There is something so wonderfully and completely satisfying about collecting all of your belongings together, packing them tightly into your car, and heading onto the open road. Of course, this move north that I am making is in no such way as convenient or logistically simple. I have spent hours online and on the phone, making lists upon lists upon lists of detailed arrangements, “to do’s”, appointments, and reservations. This is the first (and I wish it could also be the last) move that involves a U-haul and multiple critters and hours of volunteer assistance from dear friends on both ends of the geographical transition.
This strength I have found to take on such a task surprises me. Somehow, I just continue to will myself to continue making these arrangements and ensuring that each minute detail is taken care of, though not always as smoothly as one would hope. I imagine my body will collapse when finally all has been settled.
I can in no small way take full credit for the strength I am exhibiting during this stressful time. Friends and family have given me help along the way, and I am travelling in the greatest of all possible company – my sister.
It is so rare to have this stretch of quiet, intimate time, perfect for thoughtful contemplation, good conversation, and watching episode after episode of Northern Exposure in the warmth and comfort of our cozy cabin bunk.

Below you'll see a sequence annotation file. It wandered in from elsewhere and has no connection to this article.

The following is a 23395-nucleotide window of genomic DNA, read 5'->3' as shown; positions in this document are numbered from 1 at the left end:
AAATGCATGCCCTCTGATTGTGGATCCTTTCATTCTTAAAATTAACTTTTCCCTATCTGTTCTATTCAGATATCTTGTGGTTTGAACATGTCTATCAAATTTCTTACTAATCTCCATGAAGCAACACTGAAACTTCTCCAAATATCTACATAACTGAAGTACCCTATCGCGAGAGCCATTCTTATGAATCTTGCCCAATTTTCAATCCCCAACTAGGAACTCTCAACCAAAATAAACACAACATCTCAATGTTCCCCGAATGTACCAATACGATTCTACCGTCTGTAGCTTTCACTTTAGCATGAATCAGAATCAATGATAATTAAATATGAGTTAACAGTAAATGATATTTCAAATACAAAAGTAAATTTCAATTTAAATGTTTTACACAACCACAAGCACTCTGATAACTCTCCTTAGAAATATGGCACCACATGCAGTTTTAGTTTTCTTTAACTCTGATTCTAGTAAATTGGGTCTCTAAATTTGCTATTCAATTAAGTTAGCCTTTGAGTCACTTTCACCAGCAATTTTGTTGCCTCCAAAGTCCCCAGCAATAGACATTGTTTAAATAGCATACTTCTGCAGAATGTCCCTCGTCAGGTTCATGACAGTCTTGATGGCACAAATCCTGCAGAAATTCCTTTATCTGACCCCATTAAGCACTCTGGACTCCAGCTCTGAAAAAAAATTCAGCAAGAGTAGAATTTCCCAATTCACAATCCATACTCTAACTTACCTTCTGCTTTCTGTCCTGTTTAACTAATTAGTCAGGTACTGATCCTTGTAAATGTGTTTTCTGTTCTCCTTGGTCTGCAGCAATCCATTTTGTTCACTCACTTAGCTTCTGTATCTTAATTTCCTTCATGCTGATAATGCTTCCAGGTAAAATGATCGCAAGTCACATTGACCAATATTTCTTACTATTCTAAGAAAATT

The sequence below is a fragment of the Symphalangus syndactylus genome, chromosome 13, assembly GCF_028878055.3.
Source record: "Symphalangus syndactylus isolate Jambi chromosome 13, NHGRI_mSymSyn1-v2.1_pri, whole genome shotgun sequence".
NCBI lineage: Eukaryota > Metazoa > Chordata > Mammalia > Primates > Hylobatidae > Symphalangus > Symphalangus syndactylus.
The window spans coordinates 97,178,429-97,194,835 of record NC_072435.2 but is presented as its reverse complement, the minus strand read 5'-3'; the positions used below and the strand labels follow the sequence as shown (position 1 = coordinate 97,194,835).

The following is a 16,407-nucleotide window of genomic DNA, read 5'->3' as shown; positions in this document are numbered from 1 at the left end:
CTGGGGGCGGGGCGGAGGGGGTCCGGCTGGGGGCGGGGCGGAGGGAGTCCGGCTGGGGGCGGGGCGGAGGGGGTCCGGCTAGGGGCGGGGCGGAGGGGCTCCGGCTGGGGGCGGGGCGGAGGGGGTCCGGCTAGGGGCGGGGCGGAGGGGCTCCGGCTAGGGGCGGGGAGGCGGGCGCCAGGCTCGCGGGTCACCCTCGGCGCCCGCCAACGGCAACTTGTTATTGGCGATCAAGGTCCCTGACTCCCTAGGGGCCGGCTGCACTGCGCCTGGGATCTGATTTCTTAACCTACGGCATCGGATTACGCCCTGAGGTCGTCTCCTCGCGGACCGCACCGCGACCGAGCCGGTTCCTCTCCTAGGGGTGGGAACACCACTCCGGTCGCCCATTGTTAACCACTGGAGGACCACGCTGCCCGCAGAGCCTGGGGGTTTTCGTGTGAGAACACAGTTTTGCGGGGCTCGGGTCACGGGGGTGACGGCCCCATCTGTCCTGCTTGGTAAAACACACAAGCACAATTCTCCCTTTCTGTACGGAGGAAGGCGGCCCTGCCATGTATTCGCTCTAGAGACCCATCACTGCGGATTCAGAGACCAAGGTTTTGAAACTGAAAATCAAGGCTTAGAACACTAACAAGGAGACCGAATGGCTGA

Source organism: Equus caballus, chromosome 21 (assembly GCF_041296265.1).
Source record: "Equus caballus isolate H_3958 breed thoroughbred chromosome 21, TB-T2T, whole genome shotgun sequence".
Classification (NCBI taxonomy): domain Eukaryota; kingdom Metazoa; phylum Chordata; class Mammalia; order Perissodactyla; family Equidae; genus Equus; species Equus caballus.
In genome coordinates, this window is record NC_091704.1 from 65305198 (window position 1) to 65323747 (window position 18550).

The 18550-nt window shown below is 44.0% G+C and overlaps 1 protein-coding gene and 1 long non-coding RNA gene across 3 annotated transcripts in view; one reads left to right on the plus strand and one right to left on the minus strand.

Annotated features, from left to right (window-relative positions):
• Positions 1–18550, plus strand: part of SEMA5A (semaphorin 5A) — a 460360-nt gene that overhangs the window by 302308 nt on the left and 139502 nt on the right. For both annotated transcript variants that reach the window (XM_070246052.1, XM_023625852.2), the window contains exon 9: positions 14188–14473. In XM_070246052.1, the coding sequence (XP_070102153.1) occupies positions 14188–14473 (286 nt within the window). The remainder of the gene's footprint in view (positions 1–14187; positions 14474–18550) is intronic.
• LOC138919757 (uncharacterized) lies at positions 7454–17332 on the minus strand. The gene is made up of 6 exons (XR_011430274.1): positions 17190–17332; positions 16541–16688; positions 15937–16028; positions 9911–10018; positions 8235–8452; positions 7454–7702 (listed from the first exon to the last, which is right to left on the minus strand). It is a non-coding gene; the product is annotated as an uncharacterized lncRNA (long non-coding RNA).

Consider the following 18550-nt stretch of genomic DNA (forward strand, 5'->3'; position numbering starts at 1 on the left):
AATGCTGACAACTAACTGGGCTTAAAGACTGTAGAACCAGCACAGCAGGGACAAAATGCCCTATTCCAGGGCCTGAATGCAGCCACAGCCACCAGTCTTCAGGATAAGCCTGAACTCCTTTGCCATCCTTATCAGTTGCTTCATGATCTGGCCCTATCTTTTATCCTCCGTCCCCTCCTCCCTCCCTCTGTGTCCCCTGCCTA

It is such a remarkable gift to be given this kind of time together, so rare in the business of each of our dynamic lives. My sister is a bastion of strength and wisdom and comfort to me, the most precious and important person to me in the world, and I am so very thankful to be sitting beside her as the Malaspina drifts and drives persistently and continuously further north.
As I type away in the observation lounge on board the Malaspina, I am also ever aware of the deep, dark, questioning eyes of my two canine companions, able to express such depth of joy and sadness and to bring enormous comfort in times of transition. These stalwart animals lie temporarily trapped in a foreign, vehicular realm on the car deck below. A spacious, fenced-in yard replete with new and exotic smells await them in Gustavus, less than two days’ travel time away.
Port stops at Ketchikan, Wrangell, and Petersburg allow for much needed respite and include images of tiny ranger marieke being dragged on a personal Iditarod behind Boie and Kota, both surging forward with zeal and pent-up energy, breathless excitement and blissful (temporary) disregard for their human counterpart.
Equally compelling and perhaps worthy of note is this fullness of the moon that sheds light on our journey by night. Claude Debussy wrote a piece for the piano that I performed in a recital when I was very young. He titled it “Au clair de la lune” – in the moonlight – and it fits our voyage to the tee, one that retraces a historic route and follows in the oceanic steps of many who have paved the way for and before us. A full moon that marks both an end and a beginning.